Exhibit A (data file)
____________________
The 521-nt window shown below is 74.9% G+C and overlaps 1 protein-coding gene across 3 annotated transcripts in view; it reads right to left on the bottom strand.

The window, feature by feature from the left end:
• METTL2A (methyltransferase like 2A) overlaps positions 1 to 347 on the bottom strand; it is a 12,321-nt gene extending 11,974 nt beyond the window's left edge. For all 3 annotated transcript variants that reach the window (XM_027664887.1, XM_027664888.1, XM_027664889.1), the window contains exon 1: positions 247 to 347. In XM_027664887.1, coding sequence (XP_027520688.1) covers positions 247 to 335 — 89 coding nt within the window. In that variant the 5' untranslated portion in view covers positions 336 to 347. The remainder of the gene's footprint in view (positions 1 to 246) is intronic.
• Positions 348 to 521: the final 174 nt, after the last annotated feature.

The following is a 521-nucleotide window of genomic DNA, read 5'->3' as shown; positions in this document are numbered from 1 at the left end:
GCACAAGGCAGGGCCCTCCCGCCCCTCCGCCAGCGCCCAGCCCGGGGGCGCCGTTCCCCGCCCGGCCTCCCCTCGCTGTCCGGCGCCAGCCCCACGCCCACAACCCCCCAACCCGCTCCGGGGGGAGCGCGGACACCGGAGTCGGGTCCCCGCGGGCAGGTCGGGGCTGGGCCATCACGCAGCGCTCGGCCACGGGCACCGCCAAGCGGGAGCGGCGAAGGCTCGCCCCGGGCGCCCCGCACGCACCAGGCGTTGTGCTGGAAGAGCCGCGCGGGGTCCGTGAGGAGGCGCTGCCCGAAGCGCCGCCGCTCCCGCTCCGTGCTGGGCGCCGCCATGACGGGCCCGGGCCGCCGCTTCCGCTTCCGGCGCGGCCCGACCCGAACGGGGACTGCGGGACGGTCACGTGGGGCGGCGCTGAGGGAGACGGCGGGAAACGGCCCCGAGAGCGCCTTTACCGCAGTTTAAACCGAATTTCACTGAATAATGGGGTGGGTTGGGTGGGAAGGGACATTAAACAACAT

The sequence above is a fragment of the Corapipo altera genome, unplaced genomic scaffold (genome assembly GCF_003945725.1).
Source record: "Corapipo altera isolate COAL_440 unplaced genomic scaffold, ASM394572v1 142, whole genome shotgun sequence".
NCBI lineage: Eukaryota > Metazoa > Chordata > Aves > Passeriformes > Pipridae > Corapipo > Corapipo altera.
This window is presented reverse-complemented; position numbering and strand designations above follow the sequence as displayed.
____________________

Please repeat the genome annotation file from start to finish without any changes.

The 521-nt window shown below is 74.9% G+C and overlaps 1 protein-coding gene across 3 annotated transcripts in view; it reads right to left on the bottom strand.

The window, feature by feature from the left end:
• METTL2A (methyltransferase like 2A) overlaps positions 1 to 347 on the bottom strand; it is a 12,321-nt gene extending 11,974 nt beyond the window's left edge. For all 3 annotated transcript variants that reach the window (XM_027664887.1, XM_027664888.1, XM_027664889.1), the window contains exon 1: positions 247 to 347. In XM_027664887.1, coding sequence (XP_027520688.1) covers positions 247 to 335 — 89 coding nt within the window. In that variant the 5' untranslated portion in view covers positions 336 to 347. The remainder of the gene's footprint in view (positions 1 to 246) is intronic.
• Positions 348 to 521: the final 174 nt, after the last annotated feature.

The following is a 521-nucleotide window of genomic DNA, read 5'->3' as shown; positions in this document are numbered from 1 at the left end:
GCACAAGGCAGGGCCCTCCCGCCCCTCCGCCAGCGCCCAGCCCGGGGGCGCCGTTCCCCGCCCGGCCTCCCCTCGCTGTCCGGCGCCAGCCCCACGCCCACAACCCCCCAACCCGCTCCGGGGGGAGCGCGGACACCGGAGTCGGGTCCCCGCGGGCAGGTCGGGGCTGGGCCATCACGCAGCGCTCGGCCACGGGCACCGCCAAGCGGGAGCGGCGAAGGCTCGCCCCGGGCGCCCCGCACGCACCAGGCGTTGTGCTGGAAGAGCCGCGCGGGGTCCGTGAGGAGGCGCTGCCCGAAGCGCCGCCGCTCCCGCTCCGTGCTGGGCGCCGCCATGACGGGCCCGGGCCGCCGCTTCCGCTTCCGGCGCGGCCCGACCCGAACGGGGACTGCGGGACGGTCACGTGGGGCGGCGCTGAGGGAGACGGCGGGAAACGGCCCCGAGAGCGCCTTTACCGCAGTTTAAACCGAATTTCACTGAATAATGGGGTGGGTTGGGTGGGAAGGGACATTAAACAACAT

The sequence above is a fragment of the Corapipo altera genome, unplaced genomic scaffold (genome assembly GCF_003945725.1).
Source record: "Corapipo altera isolate COAL_440 unplaced genomic scaffold, ASM394572v1 142, whole genome shotgun sequence".
NCBI lineage: Eukaryota > Metazoa > Chordata > Aves > Passeriformes > Pipridae > Corapipo > Corapipo altera.
This window is presented reverse-complemented; position numbering and strand designations above follow the sequence as displayed.